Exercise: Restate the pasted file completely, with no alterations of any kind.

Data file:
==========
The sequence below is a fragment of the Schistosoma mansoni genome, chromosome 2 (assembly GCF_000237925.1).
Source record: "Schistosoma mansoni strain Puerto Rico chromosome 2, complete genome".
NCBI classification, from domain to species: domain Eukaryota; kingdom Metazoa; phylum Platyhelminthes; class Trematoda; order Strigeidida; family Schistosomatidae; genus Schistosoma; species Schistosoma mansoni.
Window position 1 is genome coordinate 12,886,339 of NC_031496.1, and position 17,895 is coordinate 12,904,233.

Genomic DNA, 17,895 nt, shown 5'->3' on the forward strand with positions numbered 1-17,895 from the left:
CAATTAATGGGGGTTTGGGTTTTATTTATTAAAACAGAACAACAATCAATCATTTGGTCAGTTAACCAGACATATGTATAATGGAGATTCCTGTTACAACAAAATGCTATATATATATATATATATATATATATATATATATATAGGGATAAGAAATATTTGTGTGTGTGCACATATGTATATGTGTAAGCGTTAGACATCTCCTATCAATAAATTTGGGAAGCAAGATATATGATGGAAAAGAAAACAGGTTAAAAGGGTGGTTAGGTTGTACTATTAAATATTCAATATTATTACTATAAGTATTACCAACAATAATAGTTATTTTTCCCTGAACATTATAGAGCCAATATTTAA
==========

The sequence below is a fragment of the Schistosoma mansoni genome, chromosome 2 (assembly GCF_000237925.1).
Source record: "Schistosoma mansoni strain Puerto Rico chromosome 2, complete genome".
NCBI classification, from domain to species: domain Eukaryota; kingdom Metazoa; phylum Platyhelminthes; class Trematoda; order Strigeidida; family Schistosomatidae; genus Schistosoma; species Schistosoma mansoni.
Window position 1 is genome coordinate 12,886,339 of NC_031496.1, and position 17,895 is coordinate 12,904,233.

Genomic DNA, 17,895 nt, shown 5'->3' on the forward strand with positions numbered 1-17,895 from the left:
CAATTAATGGGGGTTTGGGTTTTATTTATTAAAACAGAACAACAATCAATCATTTGGTCAGTTAACCAGACATATGTATAATGGAGATTCCTGTTACAACAAAATGCTATATATATATATATATATATATATATATATATATATAGGGATAAGAAATATTTGTGTGTGTGCACATATGTATATGTGTAAGCGTTAGACATCTCCTATCAATAAATTTGGGAAGCAAGATATATGATGGAAAAGAAAACAGGTTAAAAGGGTGGTTAGGTTGTACTATTAAATATTCAATATTATTACTATAAGTATTACCAACAATAATAGTTATTTTTCCCTGAACATTATAGAGCCAATATTTAA